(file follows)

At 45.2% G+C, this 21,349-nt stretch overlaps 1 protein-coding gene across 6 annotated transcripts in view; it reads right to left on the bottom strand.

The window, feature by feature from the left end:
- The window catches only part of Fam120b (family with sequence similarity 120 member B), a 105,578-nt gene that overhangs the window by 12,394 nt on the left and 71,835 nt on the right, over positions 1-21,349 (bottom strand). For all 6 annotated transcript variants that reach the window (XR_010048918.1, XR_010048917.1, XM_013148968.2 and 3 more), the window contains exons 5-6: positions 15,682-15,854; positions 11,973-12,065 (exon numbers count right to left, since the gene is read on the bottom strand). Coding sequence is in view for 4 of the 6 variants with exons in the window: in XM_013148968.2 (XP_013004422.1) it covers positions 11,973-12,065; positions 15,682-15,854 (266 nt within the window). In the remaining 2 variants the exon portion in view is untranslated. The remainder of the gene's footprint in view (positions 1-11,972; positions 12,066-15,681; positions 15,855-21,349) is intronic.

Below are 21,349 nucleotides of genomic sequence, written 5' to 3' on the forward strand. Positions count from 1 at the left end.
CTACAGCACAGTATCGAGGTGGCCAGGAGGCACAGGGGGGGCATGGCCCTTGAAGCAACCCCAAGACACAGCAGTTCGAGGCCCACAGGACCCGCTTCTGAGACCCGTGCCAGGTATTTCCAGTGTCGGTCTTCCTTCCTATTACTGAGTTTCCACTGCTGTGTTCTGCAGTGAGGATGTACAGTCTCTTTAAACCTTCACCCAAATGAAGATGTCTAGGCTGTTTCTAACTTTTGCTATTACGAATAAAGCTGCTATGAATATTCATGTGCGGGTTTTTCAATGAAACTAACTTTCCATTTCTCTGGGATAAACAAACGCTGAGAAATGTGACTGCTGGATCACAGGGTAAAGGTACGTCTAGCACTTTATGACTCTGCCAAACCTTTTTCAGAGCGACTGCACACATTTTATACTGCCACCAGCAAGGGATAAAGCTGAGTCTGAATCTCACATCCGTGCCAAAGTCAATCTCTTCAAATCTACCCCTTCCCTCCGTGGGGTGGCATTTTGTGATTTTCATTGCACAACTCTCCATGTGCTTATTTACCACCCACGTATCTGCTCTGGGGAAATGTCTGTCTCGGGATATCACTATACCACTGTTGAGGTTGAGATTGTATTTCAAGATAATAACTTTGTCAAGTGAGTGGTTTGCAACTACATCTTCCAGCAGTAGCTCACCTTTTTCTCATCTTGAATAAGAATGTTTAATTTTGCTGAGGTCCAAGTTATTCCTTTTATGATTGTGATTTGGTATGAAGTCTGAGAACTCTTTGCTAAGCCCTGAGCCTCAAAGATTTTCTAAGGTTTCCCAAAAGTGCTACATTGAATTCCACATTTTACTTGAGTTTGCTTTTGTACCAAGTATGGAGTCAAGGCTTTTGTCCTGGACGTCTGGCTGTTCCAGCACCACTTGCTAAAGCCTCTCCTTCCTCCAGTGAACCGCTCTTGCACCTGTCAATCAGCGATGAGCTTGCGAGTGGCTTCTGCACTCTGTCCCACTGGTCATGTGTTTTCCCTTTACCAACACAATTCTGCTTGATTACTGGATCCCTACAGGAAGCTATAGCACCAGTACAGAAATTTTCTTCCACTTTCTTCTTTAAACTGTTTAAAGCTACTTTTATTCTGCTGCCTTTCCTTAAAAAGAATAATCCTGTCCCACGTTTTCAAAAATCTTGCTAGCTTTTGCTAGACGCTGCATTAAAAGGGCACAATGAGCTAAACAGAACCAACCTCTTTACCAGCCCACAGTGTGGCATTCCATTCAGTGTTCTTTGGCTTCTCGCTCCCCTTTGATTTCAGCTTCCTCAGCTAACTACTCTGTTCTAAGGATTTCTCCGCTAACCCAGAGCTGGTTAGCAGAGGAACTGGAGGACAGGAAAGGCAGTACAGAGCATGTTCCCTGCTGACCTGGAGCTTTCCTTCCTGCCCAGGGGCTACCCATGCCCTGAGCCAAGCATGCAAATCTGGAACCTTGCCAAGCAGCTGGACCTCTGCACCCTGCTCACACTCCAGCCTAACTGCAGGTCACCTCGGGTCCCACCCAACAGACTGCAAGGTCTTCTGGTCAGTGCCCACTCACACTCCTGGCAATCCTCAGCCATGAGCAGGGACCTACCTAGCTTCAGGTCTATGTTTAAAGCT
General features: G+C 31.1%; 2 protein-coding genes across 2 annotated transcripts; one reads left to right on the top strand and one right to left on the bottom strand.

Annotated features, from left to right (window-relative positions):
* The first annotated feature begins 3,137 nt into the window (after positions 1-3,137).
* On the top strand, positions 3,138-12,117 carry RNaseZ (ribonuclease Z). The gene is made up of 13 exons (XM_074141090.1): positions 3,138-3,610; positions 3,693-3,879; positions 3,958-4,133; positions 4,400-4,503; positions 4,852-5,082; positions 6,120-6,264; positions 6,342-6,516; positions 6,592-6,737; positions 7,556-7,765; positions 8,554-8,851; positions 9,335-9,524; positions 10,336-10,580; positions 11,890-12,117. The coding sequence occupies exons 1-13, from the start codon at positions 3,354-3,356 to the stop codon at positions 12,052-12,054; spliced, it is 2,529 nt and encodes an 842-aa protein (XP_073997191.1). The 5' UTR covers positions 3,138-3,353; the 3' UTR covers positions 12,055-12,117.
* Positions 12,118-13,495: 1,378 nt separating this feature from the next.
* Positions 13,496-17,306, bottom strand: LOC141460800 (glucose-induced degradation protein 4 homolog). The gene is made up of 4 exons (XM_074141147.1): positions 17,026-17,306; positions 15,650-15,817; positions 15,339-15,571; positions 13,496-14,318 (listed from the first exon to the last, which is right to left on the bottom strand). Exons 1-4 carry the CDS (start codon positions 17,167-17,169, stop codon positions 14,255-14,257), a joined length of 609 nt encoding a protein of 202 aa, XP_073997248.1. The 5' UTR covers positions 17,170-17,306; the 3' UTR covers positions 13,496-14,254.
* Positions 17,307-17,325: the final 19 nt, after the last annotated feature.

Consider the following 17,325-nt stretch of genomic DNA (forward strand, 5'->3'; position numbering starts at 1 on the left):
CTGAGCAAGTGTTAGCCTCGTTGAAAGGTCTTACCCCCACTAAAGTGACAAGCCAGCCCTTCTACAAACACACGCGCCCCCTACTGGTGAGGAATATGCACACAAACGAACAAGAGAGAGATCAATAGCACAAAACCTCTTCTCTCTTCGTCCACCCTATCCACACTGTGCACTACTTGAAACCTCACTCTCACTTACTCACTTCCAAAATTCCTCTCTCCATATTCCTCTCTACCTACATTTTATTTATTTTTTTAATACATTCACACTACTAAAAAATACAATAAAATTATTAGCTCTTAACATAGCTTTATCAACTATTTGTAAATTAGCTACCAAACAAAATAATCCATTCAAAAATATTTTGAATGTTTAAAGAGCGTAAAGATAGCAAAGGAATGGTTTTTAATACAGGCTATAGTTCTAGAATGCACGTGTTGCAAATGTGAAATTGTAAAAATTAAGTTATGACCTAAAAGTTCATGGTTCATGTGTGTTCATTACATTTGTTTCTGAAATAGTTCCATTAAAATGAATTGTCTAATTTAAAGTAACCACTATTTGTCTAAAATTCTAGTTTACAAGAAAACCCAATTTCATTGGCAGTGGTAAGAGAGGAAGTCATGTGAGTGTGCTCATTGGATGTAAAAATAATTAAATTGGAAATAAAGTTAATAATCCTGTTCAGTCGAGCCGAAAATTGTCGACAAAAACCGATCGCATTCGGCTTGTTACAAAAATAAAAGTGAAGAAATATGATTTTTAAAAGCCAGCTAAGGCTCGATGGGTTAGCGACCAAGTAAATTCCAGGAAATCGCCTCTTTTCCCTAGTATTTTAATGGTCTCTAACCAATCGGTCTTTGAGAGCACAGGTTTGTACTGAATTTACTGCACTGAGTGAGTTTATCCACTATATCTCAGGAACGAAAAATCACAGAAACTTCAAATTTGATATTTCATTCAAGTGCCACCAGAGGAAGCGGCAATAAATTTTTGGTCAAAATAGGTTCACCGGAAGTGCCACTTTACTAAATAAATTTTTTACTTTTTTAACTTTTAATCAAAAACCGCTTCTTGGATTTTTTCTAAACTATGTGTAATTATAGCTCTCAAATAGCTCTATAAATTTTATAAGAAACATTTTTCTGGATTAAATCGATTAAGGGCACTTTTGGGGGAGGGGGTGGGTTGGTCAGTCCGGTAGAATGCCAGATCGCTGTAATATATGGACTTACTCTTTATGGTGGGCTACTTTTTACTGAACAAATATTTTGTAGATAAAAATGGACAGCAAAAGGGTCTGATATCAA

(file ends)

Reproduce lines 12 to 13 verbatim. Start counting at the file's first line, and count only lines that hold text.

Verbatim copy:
* Positions 17,307-17,325: the final 19 nt, after the last annotated feature.

Consider the following 17,325-nt stretch of genomic DNA (forward strand, 5'->3'; position numbering starts at 1 on the left):